Figure 2. (A) Detailed bathymetric map of the Barkley Canyon and its upper slope, and the instrument platforms/pods (white dots) that are connected to the Barkley Canyon node (orange square) as part of the Ocean Networks Canada’s NEPTUNE cabled seafloor observatory. A detailed description of the different sensors and instruments installed in the Vertical Profiling System (VPS) is also provided in this figure. (B) Bathymetric cross-section of the white dotted line in panel (A), and the location of the VPS at the upper slope region off Vancouver Island. (C) Underwater photography of the VPS and its cage. For interpretation of the references to color in this figure legend, the reader is referred to the web version of this article.
Data from all the instruments are archived and publicly available online in near-real time via ONC’s Oceans 2.0 Data Management System.3
A Vertical Profiling System (VPS), connected to the BUS Instrument Platform (Figures 1, 2), obtained the hydrographic data during the study period. The VPS is fixed to the seafloor at 390 m depth with a bottom-mounted winch that controls a buoyant platform to which oceanographic instruments are mounted. The VPS starts profiling at 375 m depth, although is docked at 390 m depth because the first 19 m are reserved for a “docking procedure” that ensures the entire package of floats and instruments to return to its cage on the bottom safely. During this docking procedure, the VPS does not acquire data and automatically slows its speed down to 1/10 of the normal speed, and fully stops on its cage after a few minutes. During the study period, the profiler performed ∼ 4 profiles per day from 374 m depth to almost the surface (25 m depth), giving a temporal evolution of water masses, their dynamics and characteristics. The VPS is equipped with a SeaBird SeaCAT SBE 19 plus v2 CTD probe to measure temperature, salinity, pressure and density at 0.25 s intervals. The profiler is also equipped with a WET Labs ECO FLNTU sensor, programmed to measure fluorescence (μg L–1) and backscatter turbidity (expressed in Nephelometric Turbidity Units, NTU) at 1 s interval. Additionally, dissolved oxygen data was recorded by an Aandera Oxygen Optode 3830 sensor that sampled at 3 s intervals (Table 1).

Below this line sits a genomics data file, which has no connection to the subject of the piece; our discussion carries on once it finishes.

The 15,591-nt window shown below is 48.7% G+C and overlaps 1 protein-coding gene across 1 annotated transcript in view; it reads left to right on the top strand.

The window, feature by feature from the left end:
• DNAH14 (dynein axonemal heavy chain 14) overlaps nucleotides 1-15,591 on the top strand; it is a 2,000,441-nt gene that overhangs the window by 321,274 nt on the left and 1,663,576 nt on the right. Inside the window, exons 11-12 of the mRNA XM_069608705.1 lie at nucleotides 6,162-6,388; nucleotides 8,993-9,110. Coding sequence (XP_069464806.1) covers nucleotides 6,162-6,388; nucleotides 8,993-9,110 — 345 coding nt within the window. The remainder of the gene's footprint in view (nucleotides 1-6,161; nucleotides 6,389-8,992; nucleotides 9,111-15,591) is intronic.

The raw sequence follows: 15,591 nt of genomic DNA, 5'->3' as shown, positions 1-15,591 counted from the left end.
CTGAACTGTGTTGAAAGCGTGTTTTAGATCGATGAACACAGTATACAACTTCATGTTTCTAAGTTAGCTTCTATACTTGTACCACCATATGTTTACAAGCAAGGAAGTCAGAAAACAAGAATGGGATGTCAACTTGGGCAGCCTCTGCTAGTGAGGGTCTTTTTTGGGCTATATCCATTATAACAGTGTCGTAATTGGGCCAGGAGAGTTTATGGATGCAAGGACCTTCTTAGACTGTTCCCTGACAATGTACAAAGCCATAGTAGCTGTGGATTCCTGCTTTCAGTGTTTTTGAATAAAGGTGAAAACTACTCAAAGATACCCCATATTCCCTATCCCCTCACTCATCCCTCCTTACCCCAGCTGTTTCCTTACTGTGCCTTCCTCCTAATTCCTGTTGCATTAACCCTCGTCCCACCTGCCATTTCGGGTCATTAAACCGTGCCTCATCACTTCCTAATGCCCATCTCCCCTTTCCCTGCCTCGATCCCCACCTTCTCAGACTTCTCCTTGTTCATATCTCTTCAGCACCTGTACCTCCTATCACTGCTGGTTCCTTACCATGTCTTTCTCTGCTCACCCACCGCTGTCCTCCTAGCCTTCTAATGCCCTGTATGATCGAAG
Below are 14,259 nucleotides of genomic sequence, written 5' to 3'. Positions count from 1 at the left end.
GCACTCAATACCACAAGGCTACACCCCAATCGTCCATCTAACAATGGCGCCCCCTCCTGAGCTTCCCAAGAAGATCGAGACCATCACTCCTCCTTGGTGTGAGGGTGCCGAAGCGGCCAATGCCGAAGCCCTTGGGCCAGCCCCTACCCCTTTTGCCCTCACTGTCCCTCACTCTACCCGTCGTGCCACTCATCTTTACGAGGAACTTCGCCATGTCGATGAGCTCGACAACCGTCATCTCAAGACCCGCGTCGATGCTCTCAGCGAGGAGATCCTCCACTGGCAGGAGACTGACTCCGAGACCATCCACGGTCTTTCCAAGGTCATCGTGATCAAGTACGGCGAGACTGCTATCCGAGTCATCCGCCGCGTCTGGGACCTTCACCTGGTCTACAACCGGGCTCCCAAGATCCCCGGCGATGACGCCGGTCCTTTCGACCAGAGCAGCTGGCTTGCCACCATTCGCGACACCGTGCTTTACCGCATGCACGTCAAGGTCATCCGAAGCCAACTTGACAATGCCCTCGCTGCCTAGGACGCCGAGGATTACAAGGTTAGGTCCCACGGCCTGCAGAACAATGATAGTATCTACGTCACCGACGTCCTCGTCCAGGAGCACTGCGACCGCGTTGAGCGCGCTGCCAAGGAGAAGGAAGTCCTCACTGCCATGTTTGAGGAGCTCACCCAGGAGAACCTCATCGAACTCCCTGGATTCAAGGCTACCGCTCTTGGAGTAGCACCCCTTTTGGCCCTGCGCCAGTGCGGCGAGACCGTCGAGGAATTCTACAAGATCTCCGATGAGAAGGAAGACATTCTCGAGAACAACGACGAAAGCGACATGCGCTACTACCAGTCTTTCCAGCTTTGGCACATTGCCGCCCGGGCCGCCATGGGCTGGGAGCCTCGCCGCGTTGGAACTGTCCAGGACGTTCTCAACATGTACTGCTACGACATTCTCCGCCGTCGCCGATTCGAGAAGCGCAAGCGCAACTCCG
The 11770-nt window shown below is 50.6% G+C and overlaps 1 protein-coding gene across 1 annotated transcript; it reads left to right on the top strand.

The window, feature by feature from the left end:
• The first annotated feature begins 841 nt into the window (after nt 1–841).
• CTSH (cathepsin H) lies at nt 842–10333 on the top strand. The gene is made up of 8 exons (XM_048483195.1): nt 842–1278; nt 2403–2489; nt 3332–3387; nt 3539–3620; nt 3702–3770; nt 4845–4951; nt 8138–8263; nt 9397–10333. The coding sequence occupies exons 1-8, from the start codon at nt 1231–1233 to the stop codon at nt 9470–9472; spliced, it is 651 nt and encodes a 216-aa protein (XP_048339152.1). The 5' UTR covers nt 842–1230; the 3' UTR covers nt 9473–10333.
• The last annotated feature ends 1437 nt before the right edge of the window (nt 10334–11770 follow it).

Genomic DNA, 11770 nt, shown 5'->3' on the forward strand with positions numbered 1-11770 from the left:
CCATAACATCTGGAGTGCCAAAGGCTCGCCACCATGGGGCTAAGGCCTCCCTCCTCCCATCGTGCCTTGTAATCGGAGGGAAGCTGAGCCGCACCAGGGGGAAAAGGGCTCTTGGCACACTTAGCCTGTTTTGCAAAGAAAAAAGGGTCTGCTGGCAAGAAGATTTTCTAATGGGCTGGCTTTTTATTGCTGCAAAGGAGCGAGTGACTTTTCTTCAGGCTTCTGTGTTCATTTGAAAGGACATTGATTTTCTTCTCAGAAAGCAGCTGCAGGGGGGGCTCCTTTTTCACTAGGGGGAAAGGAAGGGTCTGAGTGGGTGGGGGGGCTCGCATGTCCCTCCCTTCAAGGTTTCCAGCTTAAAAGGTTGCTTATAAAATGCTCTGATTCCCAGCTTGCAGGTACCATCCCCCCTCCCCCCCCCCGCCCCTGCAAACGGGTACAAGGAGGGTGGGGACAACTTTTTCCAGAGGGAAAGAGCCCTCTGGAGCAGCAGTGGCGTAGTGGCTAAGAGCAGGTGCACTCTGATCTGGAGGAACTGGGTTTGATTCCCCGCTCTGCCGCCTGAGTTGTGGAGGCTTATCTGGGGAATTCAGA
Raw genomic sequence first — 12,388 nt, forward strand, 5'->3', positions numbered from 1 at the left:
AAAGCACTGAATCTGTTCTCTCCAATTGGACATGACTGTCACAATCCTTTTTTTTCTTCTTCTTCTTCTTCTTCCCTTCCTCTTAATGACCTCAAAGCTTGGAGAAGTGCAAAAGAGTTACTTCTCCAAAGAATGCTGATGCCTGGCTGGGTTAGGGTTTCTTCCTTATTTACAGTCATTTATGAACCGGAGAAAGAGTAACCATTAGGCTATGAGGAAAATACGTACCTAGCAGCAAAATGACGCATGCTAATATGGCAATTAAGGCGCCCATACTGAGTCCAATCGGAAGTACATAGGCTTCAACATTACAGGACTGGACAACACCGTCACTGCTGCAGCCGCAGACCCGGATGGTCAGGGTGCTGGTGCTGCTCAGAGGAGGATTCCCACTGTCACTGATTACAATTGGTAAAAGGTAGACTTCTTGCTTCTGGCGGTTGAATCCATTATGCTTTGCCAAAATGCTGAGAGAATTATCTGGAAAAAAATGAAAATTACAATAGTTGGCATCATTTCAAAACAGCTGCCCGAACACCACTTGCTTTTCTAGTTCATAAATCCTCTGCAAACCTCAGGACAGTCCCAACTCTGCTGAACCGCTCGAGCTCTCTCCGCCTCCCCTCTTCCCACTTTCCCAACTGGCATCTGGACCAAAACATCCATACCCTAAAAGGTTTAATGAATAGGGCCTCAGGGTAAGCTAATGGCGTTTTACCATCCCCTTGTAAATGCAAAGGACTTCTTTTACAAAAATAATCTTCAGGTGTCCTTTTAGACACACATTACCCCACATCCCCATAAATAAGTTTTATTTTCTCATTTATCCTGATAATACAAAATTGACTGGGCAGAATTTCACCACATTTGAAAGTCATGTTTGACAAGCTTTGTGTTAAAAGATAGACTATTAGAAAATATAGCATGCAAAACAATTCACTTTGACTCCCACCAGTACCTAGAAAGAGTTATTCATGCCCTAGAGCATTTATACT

Table 1. Summary of all instruments used from the Barkley Upper Slope (BUS) Instrument platform, including the Vertical Profiling System (VPS) and the low-frequency 75 kHz Acoustic Doppler Current Profiler (ADCP) used in this study, spanning from the 14th of August to the 23rd of November 2018.
In addition, an upward-looking 75 kHz RDI Workhorse Long Ranger Acoustic Doppler Current Profiler (ADCP), connected to the BUS Instrument platform, was used to measure current velocity and direction. The ADCP is configured with vertically stacked measurement cells of 8 m in thickness, with the center of the first valid cell at 16 m above the bottom (Figure 2). These settings allowed current velocity and direction estimates up to about 400 m above the bottom (Table 1).
CTD, Turbidity, and Current Data Analyses
Data collected with the VPS were first pre-processed to remove outliers. In an attempt to standardize all the data pre- and post-processing steps for all data strings from all different instruments and sensors, a MATLAB script was developed to automatically identify and remove negative values marked as “bad quality data,” flagged by ONC’s data quality and assurance (QA/QC) process. Afterward, MATLAB’s function SpikeRemoval (Solomon et al., 2001) was run over the entire dataset to delete undesired transients and spikes exceeding a threshold value. The threshold is defined as mean ± a number of standard deviations (std) of windowed data centered at spike locations. In our case, the most suitable threshold was defined as 1 std and 3 passes for spike detection and replacement. Finally, data was interpolated to 1 m bins of vertical resolution, obtaining a matrix for the whole sampling period composed of 765 up- and down-casts.